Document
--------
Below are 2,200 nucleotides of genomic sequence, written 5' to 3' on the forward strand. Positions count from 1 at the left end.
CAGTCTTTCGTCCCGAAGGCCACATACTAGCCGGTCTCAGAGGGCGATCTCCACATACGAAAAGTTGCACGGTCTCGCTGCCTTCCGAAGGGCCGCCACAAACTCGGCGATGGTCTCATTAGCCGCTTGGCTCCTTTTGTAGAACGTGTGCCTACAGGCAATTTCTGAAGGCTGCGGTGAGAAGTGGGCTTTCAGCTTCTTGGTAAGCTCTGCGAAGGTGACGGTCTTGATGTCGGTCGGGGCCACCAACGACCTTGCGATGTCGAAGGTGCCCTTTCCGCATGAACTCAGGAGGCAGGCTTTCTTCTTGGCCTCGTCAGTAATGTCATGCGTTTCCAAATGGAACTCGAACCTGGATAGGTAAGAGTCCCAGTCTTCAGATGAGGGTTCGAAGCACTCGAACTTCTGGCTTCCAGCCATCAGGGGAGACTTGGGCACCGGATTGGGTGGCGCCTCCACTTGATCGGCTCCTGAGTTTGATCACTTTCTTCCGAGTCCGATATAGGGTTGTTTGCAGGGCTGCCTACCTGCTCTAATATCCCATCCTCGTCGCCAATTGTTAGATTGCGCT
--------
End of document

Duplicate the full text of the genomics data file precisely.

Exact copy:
Below are 2,200 nucleotides of genomic sequence, written 5' to 3' on the forward strand. Positions count from 1 at the left end.
CAGTCTTTCGTCCCGAAGGCCACATACTAGCCGGTCTCAGAGGGCGATCTCCACATACGAAAAGTTGCACGGTCTCGCTGCCTTCCGAAGGGCCGCCACAAACTCGGCGATGGTCTCATTAGCCGCTTGGCTCCTTTTGTAGAACGTGTGCCTACAGGCAATTTCTGAAGGCTGCGGTGAGAAGTGGGCTTTCAGCTTCTTGGTAAGCTCTGCGAAGGTGACGGTCTTGATGTCGGTCGGGGCCACCAACGACCTTGCGATGTCGAAGGTGCCCTTTCCGCATGAACTCAGGAGGCAGGCTTTCTTCTTGGCCTCGTCAGTAATGTCATGCGTTTCCAAATGGAACTCGAACCTGGATAGGTAAGAGTCCCAGTCTTCAGATGAGGGTTCGAAGCACTCGAACTTCTGGCTTCCAGCCATCAGGGGAGACTTGGGCACCGGATTGGGTGGCGCCTCCACTTGATCGGCTCCTGAGTTTGATCACTTTCTTCCGAGTCCGATATAGGGTTGTTTGCAGGGCTGCCTACCTGCTCTAATATCCCATCCTCGTCGCCAATTGTTAGATTGCGCT